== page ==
1031 Exchanges – The Real Estate Investors Best Friend – Leonard S. Spoto

October 24, 2006 — Leave a comment

By Leonard S. Spoto

The concept of tax free exchanges as set forth in Section 1031 of the Internal Revenue Code has been part of the tax code for over 80 years and has been used by countless investors as a means to defer capital gains taxes on the sale of investment real estate.

Yet, today, many investors still fail to take advantage of what has been called the single greatest tool available to help create wealth. Unfortunately, many real estate investors are either unaware of its benefits or are confused with the guidelines that the IRS sets forth for conducting a 1031 Exchange.

What is Section 1031?

Section 1031 of the Internal Revenue Code establishes the rules for an investor to defer the payment of capital gains taxes on the sale of an investment property. Property Qualifications – The Internal Revenue Code states that the properties involved in an exchange must be held for productive use in trade or business or for investment, and they must be “like-kind”.

The “like-kind” requirement is often a source of confusion for investors.

All real estate is like-kind, with the exception of real estate outside the United States.

For example, provided the properties are within the U.S., an investor selling a rental home can exchange into a four-plex. Similarly, an investor selling a warehouse can exchange into a fractional interest in an office building.

Timeline – The Internal Revenue Code provides 180 days for an investor to complete an exchange.

The 180 day timeline begins at the close of the property being sold. Replacement property must be acquired on or before day 180. No Exceptions!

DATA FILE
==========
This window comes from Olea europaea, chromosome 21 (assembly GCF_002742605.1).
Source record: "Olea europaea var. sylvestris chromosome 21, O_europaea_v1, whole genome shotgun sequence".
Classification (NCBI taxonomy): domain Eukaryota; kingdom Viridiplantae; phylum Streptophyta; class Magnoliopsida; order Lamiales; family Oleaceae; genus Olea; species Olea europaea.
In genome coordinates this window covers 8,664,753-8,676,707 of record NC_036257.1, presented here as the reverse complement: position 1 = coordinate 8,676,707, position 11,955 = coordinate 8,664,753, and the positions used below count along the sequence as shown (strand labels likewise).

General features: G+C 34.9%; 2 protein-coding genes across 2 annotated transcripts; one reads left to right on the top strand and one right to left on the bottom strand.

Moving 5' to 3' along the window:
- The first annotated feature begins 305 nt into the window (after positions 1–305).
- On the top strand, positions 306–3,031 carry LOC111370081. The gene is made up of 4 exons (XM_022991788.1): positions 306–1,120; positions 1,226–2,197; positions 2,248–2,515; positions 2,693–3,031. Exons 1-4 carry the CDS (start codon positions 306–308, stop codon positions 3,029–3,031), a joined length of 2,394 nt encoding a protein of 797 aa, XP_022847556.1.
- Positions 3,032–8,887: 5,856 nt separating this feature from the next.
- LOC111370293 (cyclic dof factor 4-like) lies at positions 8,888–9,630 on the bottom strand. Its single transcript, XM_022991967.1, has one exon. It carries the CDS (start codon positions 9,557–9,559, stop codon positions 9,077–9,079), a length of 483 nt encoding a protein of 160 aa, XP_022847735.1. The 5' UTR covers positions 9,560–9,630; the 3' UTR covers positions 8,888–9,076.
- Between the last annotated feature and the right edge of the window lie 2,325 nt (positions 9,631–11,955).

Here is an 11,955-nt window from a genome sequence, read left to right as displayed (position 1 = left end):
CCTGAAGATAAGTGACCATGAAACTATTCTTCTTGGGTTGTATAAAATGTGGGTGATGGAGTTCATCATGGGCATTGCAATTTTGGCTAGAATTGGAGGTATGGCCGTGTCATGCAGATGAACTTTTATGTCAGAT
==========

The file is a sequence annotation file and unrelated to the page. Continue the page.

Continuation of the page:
If the investor cannot close on the replacement property on or before day 180, the exchange will fail.

In addition, the investor must identify potential replacement property by midnight of the 45th day.

Many investors have difficulty finding suitable replacement property within the strict timeframe so advance planning is strongly recommended.

Identification Rules – By day 45 of the exchange, the IRS requires that the investor identify potential replacement properties that may be acquired.

The IRS provides two rules for identifying potential replacement properties:

The 3 Property Rule – Investors using the 3 Property Rule are allowed to identify three properties of any price. The identification must be done in writing and include an unambiguous description of the property.

Investors can change properties up until day 45, but there can be NO substitutions after day 45.

If the investor cannot close on any of the identified properties, the exchange will fail.

For this reason, it is very important to identify wisely.

The 200% Rule – Investors wishing to purchase multiple replacement properties may choose to use the 200% rule for identifying.

This rule allows the investor to identify as many replacement properties as they desire, provided the combined aggregate fair market value of all properties identified does not exceed 200% of the fair market value of the relinquished property.

For example: Investor A sells a rental home for $500,000.

Investor A can identify ten $100,000 rentals, five $200,000 rentals or any combination of properties, provided the aggregate fair market value does not exceed $1,000,000.